Japan Paying 1st Fukushima Worker With Cancer
Country concedes possible radiation link, awards compensation
By Jenn Gidman,  Newser Staff
Posted Oct 20, 2015 10:40 AM CDT
In this Nov. 12, 2014, file photo, workers wearing protective gear rest on the side of a road at the Fukushima Dai-ichi nuclear power plant in Fukushima prefecture, Japan.   (AP Photo/Shizuo Kambayashi, Pool, File)

(Newser) – A Fukushima Dai-ichi nuclear plant worker is the first diagnosed with cancer from possible radiation exposure and will receive compensation under the country's labor laws, the Japanese health and labor ministry said Tuesday, per the Wall Street Journal. The unnamed man, said by various sources to be in his late 30s to early 40s, developed leukemia after working at the plant for between a year and 18 months after the March 2011 disaster. The average person is exposed to 2.4 millisieverts of radiation a year, while the worker was exposed to 15.7 millisieverts (19.8 millisieverts when other plants he's worked at are taken into account). "This is a massive blow to the [International Atomic Energy Agency], which stated in September of this year that no discernible health effects due to the exposure to radiation released by the accident are to be expected," Greenpeace said in a statement, per CNN.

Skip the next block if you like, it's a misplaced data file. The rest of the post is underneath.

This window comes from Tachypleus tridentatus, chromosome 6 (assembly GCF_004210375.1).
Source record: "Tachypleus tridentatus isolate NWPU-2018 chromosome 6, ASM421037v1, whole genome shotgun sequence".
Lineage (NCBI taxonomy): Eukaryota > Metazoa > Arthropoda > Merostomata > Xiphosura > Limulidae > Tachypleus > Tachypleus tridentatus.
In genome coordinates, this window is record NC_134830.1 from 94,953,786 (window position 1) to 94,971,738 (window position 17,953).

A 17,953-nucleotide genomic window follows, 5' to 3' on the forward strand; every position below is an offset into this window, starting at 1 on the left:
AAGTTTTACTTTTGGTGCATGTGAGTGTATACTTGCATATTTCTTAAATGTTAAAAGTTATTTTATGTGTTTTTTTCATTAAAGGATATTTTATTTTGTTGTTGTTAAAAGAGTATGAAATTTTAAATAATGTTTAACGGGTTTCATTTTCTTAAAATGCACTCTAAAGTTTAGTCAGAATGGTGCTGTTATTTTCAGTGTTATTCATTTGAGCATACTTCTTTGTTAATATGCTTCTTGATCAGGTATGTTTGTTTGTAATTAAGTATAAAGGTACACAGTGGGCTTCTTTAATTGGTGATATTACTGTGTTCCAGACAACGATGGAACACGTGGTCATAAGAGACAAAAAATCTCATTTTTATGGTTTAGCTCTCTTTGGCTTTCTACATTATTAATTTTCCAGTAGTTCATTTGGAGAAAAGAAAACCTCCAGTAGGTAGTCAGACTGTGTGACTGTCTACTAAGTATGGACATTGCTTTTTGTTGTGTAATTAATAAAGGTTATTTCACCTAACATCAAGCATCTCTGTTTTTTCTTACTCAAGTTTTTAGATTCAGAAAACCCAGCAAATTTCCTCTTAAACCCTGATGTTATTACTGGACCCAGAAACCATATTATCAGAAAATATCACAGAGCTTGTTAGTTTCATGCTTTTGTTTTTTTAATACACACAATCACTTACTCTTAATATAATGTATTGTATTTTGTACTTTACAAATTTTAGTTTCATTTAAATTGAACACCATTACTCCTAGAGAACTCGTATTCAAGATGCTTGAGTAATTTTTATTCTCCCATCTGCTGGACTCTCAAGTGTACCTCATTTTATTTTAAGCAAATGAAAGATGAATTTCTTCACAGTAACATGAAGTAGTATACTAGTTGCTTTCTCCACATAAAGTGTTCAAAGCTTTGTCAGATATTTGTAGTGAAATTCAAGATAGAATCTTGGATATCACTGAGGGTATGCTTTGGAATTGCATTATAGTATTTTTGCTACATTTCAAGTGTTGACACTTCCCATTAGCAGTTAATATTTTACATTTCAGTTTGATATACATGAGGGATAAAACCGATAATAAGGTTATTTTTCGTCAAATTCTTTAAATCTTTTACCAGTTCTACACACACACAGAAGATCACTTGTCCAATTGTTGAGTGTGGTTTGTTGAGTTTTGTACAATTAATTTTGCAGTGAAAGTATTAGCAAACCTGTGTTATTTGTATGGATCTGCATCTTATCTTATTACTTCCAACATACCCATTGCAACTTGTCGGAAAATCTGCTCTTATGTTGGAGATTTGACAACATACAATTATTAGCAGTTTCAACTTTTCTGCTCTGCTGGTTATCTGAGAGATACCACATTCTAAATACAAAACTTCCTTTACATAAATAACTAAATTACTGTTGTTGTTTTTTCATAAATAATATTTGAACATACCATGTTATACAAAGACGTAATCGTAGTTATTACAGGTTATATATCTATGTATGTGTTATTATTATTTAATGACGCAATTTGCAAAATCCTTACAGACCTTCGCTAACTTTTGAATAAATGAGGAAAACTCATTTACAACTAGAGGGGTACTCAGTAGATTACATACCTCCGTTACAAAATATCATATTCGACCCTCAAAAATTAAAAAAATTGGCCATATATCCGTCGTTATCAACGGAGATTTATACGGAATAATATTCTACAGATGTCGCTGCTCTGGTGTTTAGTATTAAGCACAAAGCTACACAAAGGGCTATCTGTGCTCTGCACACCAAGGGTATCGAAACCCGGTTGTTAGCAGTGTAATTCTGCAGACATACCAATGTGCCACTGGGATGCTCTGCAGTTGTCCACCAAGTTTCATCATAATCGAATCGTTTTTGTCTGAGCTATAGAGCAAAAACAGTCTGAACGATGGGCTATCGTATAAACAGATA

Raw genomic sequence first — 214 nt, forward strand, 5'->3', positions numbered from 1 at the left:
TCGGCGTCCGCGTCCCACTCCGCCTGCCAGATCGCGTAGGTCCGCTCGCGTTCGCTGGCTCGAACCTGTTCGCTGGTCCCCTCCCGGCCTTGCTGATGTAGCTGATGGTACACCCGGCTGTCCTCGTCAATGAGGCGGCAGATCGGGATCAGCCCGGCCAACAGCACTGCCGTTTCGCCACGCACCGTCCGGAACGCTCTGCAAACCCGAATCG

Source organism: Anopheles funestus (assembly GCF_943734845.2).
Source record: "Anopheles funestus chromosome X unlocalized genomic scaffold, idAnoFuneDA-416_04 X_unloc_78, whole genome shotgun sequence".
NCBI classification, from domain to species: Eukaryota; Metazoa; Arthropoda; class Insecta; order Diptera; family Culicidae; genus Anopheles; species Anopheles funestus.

The Japanese government has been reticent in linking radiation exposure to cancer, blaming hundreds of deaths instead on other mental and physical hardships residents endured, NBC News notes. The announcement comes just weeks after two nuclear reactors were restarted at Fukushima, and nearby "ghost town" Naraha finally got its evacuation order removed. More than 70,000 Fukushima prefecture residents still can't return home, per the Journal. Up to 10 other workers have also applied for compensation, though many requests have already been denied or withdrawn, per CNN and the Journal. Total cleanup and decommissioning of the plant is to stretch at least four decades, per the Journal, with the Tokyo Electric Power Company anticipating spending tens of billions to complete the job, NBC notes. (Ultrasounds on kids who live nearby show alarming results for their thyroids.)